Oration pieces

Oration for his House. Vatinius; called also, the Examination of P. Cicero, soon after his consulship, had purchased the house of Marcus Crassus on the Palatine Hill, which adjoined that in which he had always lived with his father; it was one of the finest houses in Rome, and cost him nearly thirty thousand pounds, and was joined to the colonnade or portico called by the name of Catulus, who had built it out of the Cimbric spoils on that area where Flaccus formerly lived, whose house had been demolished by public authority for his seditious union with Caius Gracchus.

Oration pieces

We also hope this page will serve as a starting place for those seeking to try their hand at locating the elusive Twin Sisters which have been lost for well over years.

CICERO’S ORATIONS.

The Famous Twin Sisters There is an old story about two fond parents who were watching the passing of a military company, in the ranks of which their son was marching.

All these stories spoke of the "Twin Sisters" as iron pieces. Some gentlemen made extensive excavations near Harrisburg, where they were said to be buried, but the search was fruitless. Obviously it was impossible to search Galveston Bay, but the Washington story could be investigated and I did so, with the result that I am informed by those in authority that there were no such cannon either in the museum or anywhere else in Washington.

Aside from the historical interest in the subject I was attracted to it by the fact that when I was a boy there were two brass six pounders, known as the "Twin Sisters," that stood for many years on the northwest side of market square.

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They were beautiful guns and each bore this inscription, engraved just in front of the vent: To the boys of that day the "Twin Sisters" were as familiar objects on market square as are Dick Dowling's monument and the fountain to those of the present day.

These guns were used by a Confederate battery during the war, but in or I saw one of them near the land office in Austin and read the inscription on it. Up to that time I was sure that I was the only man in the company who was keeping step and that all the others were wrong.

Then I read Governor Frank Lubbock's Memoirs and when I found there an account of the iron guns known as the "Twin Sisters" being turned over to Texas by Louisiana during the war, I began to wonder if I had not best catch up with the others.

That two guns known as the "Twin Sisters" were used by the Texans at San Jacinto is a matter of history, but whether those guns were the iron pieces presented by General Chambers is the question, for now there can be no doubt that there were four guns in existence instead of two.

Thus instead of settling the question it becomes more involved for all four are not only lost, but when, if ever, they may chance be found, it will have to be determined whether they are genuine or not. That the "Twin Sisters" that were so long in market square were brass pieces I know beyond a doubt, and the fact can be proven by Colonel W.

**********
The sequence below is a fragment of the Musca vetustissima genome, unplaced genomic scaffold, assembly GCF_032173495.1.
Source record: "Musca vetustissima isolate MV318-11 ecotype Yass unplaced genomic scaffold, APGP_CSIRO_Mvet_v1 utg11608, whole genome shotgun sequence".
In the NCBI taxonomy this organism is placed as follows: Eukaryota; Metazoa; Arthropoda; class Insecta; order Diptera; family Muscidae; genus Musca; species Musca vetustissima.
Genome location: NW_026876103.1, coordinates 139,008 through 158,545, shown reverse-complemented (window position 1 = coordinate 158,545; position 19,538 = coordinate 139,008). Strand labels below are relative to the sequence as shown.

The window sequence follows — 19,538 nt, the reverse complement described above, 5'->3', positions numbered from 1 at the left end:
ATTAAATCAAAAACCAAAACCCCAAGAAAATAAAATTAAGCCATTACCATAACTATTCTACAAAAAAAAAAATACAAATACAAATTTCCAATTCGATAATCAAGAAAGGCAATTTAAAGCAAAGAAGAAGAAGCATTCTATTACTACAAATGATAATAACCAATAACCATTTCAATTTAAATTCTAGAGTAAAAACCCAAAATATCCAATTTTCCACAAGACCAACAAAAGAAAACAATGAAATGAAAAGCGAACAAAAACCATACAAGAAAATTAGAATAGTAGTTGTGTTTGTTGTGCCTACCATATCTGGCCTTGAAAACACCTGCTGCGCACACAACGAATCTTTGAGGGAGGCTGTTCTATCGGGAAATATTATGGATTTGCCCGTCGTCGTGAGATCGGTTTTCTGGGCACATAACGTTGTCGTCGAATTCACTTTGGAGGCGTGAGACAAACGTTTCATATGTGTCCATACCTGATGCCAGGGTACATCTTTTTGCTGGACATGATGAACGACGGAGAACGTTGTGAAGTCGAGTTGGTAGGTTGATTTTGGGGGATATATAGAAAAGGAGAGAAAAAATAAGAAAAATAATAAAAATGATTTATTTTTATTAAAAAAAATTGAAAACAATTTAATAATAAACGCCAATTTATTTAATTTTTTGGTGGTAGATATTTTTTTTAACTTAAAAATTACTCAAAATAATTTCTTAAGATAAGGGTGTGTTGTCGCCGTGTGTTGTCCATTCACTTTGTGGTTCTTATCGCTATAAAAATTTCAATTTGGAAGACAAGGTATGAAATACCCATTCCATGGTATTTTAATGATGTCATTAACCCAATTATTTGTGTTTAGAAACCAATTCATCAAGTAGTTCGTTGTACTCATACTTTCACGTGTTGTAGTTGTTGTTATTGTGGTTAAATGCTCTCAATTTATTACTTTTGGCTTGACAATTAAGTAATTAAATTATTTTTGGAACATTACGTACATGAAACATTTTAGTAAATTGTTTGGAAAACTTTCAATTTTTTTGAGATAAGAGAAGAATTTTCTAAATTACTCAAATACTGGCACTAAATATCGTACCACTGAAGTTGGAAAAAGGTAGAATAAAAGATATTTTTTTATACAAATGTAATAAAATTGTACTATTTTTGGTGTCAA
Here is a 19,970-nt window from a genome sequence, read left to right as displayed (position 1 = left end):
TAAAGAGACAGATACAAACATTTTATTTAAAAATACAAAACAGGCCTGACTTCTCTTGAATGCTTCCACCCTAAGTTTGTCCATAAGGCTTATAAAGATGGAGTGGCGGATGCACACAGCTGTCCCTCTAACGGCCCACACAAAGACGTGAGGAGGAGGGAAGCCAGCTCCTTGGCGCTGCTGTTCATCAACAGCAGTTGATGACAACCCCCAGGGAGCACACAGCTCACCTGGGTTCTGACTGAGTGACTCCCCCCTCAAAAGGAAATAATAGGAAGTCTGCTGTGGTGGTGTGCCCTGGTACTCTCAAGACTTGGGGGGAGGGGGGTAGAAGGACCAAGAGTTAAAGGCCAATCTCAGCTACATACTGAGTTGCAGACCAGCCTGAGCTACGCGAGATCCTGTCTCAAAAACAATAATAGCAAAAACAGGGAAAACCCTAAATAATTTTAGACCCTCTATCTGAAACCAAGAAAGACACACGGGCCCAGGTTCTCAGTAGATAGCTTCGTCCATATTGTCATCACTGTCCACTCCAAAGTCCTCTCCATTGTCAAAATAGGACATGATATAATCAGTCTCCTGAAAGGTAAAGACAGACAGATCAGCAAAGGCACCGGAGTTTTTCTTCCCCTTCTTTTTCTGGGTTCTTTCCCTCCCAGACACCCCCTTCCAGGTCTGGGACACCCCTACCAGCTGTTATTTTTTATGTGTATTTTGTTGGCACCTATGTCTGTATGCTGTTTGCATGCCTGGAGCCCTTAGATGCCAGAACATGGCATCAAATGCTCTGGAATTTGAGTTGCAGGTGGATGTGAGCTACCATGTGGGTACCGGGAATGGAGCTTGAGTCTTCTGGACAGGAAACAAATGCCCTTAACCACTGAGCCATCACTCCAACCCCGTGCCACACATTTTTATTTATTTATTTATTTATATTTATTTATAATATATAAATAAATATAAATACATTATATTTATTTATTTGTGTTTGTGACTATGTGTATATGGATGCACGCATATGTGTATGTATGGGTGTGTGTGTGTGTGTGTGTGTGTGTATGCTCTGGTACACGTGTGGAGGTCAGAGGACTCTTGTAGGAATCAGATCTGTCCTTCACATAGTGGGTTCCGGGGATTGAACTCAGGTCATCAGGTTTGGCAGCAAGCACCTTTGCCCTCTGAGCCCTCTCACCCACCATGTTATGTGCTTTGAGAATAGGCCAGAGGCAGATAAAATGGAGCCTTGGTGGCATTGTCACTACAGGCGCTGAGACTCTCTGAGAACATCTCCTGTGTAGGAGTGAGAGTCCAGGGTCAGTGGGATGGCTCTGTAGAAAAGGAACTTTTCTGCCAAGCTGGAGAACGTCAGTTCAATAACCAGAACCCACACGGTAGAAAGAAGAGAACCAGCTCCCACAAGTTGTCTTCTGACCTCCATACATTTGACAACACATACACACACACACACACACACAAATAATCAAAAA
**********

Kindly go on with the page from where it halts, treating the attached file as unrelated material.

Stafford of Galveston, Mr. Owen Cochran and Mr. Henry Thompson of Houston and no doubt by others who were raised in Houston, whose names escape me just now. When the war broke out these cannon were turned over to some Confederate company, but I know nothing of their history during the war.

I do remember the last time they, or rather one of them was fired before the war. It was inwhen Sam Houston was elected governor. Because of his pronounced Union views many of his former friends opposed him and he had a hard fight. When the news of his election was received, his friends got the "Twin Sisters" with the intention of firing a salute in honor of his victory.| LIBANIUS' FUNERAL ORATION UPON THE EMPEROR JULIAN.

Oration pieces

RIGHT were it, my friends, that the thing for which I and all mankind were praying, had been accomplishedthat the power of the Persians had ere this been overthrown; that Romans, in the place of Satraps, were governing and administering their country according to our laws; that our temples at home should be decorated with .

Liber Juratus, or the Sworn Book of Honorius, is a 13th century Grimoire of the 'Solomonic cycle'. It is one of the foundation works of European magical practice. It was one of Dr. Dee's sources for the Sigillum Dei Aemeth. all shipping charges are subject to change, due to actual weight, dollar amount of order and oversized dimensions all non-defective returns will be charged a 20% restocking fee, make sure you want it!

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We’re open to visitors most days, but as. Cicero: Brutus, translated by Edward Jones, sections Translated by heartoftexashop.com (); a few words and spellings have been changed.

Cicero: Brutus - translation (2)